To update the driver:
1) In a text editor, open the 2nd Gen driver files in the src folder and save the lines that include references to the Shell’s name:
- In the drivermetadata.xml file, copy line #1 (MainClass and Name)
- In the driver.py file, copy the class name
2) Replace the files in the 2nd Gen Shell’s src folder with the files from the 1st Gen Shell’s src folder.
3) To ensure that the original Shell’s name is used, open the files (drivermetadata.xml and driver.py) and replace the relevant lines with the lines we saved.
At this point, it is recommended to install the Shell and make sure that we don’t get any error message. If the installation fails, make sure that the name references match the new Shell’s name and that you copied all the driver files properly.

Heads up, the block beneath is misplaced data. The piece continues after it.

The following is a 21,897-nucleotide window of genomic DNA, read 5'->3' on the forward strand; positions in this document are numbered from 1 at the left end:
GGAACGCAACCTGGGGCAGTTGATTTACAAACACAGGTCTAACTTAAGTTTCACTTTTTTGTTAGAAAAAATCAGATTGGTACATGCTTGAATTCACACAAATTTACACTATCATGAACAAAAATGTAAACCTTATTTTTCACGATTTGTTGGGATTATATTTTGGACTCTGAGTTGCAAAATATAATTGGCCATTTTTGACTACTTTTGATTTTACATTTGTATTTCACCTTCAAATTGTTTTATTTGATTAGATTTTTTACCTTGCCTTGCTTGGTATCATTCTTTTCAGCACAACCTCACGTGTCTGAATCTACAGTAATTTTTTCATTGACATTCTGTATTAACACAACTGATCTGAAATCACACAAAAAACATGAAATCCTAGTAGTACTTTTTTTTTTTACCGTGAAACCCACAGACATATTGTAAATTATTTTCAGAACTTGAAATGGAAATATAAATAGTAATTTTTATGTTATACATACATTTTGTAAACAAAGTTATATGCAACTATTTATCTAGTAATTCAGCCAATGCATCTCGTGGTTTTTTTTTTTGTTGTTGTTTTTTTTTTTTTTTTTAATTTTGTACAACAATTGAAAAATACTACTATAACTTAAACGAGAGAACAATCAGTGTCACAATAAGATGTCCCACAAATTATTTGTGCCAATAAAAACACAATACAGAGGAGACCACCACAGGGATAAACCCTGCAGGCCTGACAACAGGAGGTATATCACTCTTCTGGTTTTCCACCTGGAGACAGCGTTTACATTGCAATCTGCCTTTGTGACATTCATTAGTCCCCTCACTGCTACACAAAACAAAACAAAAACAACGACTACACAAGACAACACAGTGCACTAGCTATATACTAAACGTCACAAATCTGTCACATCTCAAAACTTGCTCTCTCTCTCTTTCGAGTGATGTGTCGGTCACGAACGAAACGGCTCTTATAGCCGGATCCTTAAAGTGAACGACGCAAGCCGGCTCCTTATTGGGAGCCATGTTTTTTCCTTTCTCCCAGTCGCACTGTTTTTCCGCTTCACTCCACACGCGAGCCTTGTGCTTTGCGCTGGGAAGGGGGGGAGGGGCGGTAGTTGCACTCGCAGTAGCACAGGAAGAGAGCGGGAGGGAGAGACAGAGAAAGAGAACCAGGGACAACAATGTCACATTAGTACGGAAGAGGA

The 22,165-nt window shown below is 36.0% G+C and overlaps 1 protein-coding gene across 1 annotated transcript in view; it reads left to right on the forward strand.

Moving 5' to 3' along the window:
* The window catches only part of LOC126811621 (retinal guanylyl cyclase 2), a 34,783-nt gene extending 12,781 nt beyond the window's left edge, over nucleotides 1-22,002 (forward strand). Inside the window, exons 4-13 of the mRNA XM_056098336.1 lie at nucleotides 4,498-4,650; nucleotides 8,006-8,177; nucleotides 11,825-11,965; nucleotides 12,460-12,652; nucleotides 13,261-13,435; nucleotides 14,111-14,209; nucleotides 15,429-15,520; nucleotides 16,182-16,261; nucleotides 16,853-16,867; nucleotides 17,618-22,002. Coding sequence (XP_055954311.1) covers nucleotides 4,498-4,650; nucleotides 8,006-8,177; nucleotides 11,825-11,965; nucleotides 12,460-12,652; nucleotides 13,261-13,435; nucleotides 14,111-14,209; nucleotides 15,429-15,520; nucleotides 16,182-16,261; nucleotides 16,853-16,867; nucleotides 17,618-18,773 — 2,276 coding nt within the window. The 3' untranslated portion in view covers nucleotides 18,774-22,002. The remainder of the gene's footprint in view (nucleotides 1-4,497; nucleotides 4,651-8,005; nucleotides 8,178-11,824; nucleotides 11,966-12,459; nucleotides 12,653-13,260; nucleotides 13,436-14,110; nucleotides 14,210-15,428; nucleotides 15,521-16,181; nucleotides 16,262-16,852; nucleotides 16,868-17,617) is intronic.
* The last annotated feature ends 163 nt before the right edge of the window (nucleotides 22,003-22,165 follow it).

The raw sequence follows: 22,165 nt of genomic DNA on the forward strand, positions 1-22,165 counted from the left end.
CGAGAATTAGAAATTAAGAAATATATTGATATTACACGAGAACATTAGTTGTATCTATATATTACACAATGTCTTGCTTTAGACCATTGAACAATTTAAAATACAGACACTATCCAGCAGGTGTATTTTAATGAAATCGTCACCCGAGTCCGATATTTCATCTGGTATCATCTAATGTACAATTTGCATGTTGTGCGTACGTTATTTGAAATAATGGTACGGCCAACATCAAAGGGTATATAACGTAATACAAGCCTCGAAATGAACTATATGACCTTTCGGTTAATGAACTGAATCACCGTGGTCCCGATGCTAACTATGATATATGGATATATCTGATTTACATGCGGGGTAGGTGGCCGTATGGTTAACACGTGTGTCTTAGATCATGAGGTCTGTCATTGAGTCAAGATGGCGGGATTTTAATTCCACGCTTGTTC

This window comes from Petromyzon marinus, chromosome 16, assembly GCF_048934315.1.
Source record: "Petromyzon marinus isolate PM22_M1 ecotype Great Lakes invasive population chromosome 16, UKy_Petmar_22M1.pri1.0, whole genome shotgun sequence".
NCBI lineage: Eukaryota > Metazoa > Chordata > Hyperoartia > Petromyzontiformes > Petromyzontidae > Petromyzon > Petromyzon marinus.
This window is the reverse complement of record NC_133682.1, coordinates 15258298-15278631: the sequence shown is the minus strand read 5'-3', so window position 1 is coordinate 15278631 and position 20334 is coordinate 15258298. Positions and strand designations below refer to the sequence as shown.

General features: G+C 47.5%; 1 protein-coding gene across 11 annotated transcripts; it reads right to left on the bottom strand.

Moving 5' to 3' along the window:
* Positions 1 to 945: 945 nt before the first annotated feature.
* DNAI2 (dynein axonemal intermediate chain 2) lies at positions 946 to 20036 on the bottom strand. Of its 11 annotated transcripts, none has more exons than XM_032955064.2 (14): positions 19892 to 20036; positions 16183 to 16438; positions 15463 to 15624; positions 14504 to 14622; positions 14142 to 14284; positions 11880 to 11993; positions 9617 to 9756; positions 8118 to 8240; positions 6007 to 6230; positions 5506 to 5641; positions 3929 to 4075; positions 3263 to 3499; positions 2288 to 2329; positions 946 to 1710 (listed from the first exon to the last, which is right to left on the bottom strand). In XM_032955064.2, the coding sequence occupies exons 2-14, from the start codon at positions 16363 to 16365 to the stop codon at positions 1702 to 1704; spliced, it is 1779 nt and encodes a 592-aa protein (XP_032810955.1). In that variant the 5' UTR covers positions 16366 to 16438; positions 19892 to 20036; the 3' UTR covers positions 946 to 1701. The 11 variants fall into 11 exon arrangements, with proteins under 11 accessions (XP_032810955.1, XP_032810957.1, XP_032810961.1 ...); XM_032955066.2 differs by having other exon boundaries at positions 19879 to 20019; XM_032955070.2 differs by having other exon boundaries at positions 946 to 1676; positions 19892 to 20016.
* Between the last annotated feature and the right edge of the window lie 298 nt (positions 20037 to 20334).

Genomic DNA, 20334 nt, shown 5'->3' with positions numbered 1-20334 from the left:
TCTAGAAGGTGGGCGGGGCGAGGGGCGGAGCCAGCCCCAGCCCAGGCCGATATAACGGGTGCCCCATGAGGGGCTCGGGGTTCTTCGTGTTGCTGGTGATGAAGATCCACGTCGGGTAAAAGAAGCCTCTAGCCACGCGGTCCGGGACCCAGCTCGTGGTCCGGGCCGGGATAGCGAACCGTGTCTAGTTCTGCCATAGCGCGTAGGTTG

4) To test the modeling of the 2nd Gen Shell, run the following command in your Command Line to install the Shell:
Updating the Code – The Shell’s data model
To convert the 1st Gen Shell code to 2nd Gen, we need to modify it to match the 2nd Gen Shell’s data model.
To update the driver data model code:
1) Generate the Shell’s data model by running the following command in your Command Line:
2) Add the following to the driver.py file to import the Shell date model into the new driver:
The Shell’s data model should be used in all the places in the driver where we refer to an attribute by name.
- For our example, replace the sample_command with the code below.
This code converts the context object that CloudShell provides to an instance of the Shell’s data model, which is saved in the resource variable, then retrieves the value of the vendor attribute by referring to the resource.vendor property.